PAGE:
MAAP | Mapping the African American Past

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Manning Marable on Harlem
Manning Marable, Professor of History at Columbia University, discusses Harlem.
Then
Now

Author Langston Hughes with (left to right) Charles S. Johnson, E. Franklin Frazier, Rudolph Fisher, and Hubert T. Delaney. All were part of the Harlem Renaissance.

Langston Hughes with others overlooking St. Nicholas Avenue.

Visitors to Harlem today can find information at a kiosk at 163 W. 125th Street, the Adam Clayton Powell State Office Building. There you can also see a statue of Powell.

Statue of Adam Clayton Powell

Harlem

Harlem has been a black community for over 100 years. In that time it has been called the “Capital of Black America,” the “Negro Culture Capital of the World,” and even the “Promised Land.”

Settlement of Harlem dates back to Dutch times when Africans cleared the land as well as the road that led to it from New Amsterdam, which lay 9 miles away. A bit later, the neighborhood was Irish, Jewish, and Italian. It was not until overbuilding caused vacancies that blacks were allowed to move in. That was in 1904, when a black real-estate agent named Philip A. Payton promised landlords that he could find renters if they would allow African Americans. The landlords agreed and several buildings were quickly filled. The white population began to flee, causing more vacancies and even more blacks to move in.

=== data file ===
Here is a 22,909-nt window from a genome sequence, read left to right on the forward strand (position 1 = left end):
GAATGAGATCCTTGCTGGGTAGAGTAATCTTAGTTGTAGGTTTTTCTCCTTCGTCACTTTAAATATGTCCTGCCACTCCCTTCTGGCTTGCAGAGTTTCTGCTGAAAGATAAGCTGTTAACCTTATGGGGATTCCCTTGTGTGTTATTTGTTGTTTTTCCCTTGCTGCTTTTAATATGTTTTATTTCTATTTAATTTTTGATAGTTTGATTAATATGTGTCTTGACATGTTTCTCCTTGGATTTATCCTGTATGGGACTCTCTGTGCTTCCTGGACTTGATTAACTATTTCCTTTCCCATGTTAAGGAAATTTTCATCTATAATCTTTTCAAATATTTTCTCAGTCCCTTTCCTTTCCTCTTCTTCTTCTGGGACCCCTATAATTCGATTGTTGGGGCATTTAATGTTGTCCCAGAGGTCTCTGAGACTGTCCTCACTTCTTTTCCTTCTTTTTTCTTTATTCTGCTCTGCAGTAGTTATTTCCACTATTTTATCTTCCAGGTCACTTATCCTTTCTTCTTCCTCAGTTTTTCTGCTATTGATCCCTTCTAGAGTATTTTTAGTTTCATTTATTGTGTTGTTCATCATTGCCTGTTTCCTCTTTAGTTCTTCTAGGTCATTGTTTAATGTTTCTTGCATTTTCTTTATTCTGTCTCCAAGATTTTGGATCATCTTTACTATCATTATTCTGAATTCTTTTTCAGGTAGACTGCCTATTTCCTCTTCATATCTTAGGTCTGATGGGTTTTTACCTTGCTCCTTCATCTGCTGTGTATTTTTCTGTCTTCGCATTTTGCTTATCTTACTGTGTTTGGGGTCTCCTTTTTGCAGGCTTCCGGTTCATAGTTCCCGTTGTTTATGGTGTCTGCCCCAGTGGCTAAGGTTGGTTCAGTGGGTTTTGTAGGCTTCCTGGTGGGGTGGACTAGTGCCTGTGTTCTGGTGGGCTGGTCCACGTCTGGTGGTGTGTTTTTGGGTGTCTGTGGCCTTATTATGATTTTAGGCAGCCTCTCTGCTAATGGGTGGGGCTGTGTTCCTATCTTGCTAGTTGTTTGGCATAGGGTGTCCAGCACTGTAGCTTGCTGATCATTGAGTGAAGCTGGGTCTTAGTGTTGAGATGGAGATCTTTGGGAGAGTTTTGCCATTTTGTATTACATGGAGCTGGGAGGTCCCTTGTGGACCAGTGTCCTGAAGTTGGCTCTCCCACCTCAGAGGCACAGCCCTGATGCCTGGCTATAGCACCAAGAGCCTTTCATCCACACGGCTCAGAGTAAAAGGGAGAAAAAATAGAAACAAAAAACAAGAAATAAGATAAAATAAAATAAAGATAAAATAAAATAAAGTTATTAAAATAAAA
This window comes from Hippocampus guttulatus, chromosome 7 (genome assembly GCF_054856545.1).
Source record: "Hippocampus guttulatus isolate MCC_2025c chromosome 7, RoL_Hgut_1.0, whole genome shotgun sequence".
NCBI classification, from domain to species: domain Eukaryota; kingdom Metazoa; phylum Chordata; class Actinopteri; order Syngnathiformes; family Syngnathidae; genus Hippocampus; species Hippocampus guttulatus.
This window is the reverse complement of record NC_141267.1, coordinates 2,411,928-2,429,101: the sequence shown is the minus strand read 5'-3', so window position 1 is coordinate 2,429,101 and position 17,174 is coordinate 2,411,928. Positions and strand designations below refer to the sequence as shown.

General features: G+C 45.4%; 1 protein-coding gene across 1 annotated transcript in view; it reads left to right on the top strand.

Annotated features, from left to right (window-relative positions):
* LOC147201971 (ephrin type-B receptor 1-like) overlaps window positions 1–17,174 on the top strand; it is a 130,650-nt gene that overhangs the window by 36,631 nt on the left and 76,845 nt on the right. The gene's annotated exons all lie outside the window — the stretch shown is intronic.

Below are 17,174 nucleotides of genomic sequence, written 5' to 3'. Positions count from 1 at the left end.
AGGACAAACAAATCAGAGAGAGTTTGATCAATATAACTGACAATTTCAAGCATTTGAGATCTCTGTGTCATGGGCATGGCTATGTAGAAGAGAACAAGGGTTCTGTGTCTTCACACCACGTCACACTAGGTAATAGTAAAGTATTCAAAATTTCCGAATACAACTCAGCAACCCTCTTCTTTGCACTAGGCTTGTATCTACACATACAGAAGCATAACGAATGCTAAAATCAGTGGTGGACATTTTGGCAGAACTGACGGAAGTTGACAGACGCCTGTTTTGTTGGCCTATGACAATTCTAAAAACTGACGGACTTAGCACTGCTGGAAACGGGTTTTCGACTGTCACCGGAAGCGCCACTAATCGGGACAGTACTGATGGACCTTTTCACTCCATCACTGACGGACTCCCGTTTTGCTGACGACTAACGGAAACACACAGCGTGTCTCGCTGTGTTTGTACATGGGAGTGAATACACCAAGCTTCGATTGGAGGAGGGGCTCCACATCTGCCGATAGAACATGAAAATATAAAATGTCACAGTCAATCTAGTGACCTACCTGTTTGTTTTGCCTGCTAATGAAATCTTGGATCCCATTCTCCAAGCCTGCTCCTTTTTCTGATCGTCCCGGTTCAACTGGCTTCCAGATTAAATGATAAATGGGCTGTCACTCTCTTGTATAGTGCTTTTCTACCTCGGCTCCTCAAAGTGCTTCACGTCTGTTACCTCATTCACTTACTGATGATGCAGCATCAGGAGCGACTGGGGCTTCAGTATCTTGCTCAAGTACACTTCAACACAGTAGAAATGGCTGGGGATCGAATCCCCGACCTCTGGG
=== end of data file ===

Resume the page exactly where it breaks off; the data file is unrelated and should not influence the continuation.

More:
Some of the new tenants, such as Madame C. J. Walker, were wealthy. Others were writers such as Langston Hughes or painters such as Jacob Lawrence. Over time, more and more residents were poor, part of the Great Migration from the South. During that time, thousands of blacks left their homes, friends, and relatives in the South and migrated North to the “Promised Land.” By the 1920s, there were more African Americans per square mile in Harlem than in any other place on Earth. The gathering of poets, dancers, musicians, and artists then became known as the Harlem Renaissance.

This entry contributed by Curriculum Concepts International

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Video
Manning Marable, Professor of History at Columbia University, discusses Harlem.
Robert O'Meally, Professor of English at Columbia University, discusses the Harlem Renaissance.

Images
This photograph of 125th Street in Harlem, taken on September 17, 1949, originally ran with a caption emphasizing "parking congestion."
Visitors to Harlem today can find information at a kiosk at 163 W. 125th Street, the Adam Clayton Powell State Office Building. There you can also see a statue of Powell.
Author Langston Hughes with (left to right) Charles S. Johnson, E. Franklin Frazier, Rudolph Fisher, and Hubert T. Delaney. All were part of the Harlem Renaissance.



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